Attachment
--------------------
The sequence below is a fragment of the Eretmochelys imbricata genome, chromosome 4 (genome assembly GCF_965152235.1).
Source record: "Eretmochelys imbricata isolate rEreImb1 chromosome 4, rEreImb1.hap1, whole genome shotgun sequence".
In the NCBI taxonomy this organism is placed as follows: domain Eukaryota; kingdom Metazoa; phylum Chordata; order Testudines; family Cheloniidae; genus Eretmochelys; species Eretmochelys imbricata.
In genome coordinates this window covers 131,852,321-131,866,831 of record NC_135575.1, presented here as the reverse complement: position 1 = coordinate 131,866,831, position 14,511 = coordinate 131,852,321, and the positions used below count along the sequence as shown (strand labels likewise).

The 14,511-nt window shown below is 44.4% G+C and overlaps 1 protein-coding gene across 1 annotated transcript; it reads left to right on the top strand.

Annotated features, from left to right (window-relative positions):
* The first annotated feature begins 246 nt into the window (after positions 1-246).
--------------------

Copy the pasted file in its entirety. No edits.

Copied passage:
The sequence below is a fragment of the Eretmochelys imbricata genome, chromosome 4 (genome assembly GCF_965152235.1).
Source record: "Eretmochelys imbricata isolate rEreImb1 chromosome 4, rEreImb1.hap1, whole genome shotgun sequence".
In the NCBI taxonomy this organism is placed as follows: domain Eukaryota; kingdom Metazoa; phylum Chordata; order Testudines; family Cheloniidae; genus Eretmochelys; species Eretmochelys imbricata.
In genome coordinates this window covers 131,852,321-131,866,831 of record NC_135575.1, presented here as the reverse complement: position 1 = coordinate 131,866,831, position 14,511 = coordinate 131,852,321, and the positions used below count along the sequence as shown (strand labels likewise).

The 14,511-nt window shown below is 44.4% G+C and overlaps 1 protein-coding gene across 1 annotated transcript; it reads left to right on the top strand.

Annotated features, from left to right (window-relative positions):
* The first annotated feature begins 246 nt into the window (after positions 1-246).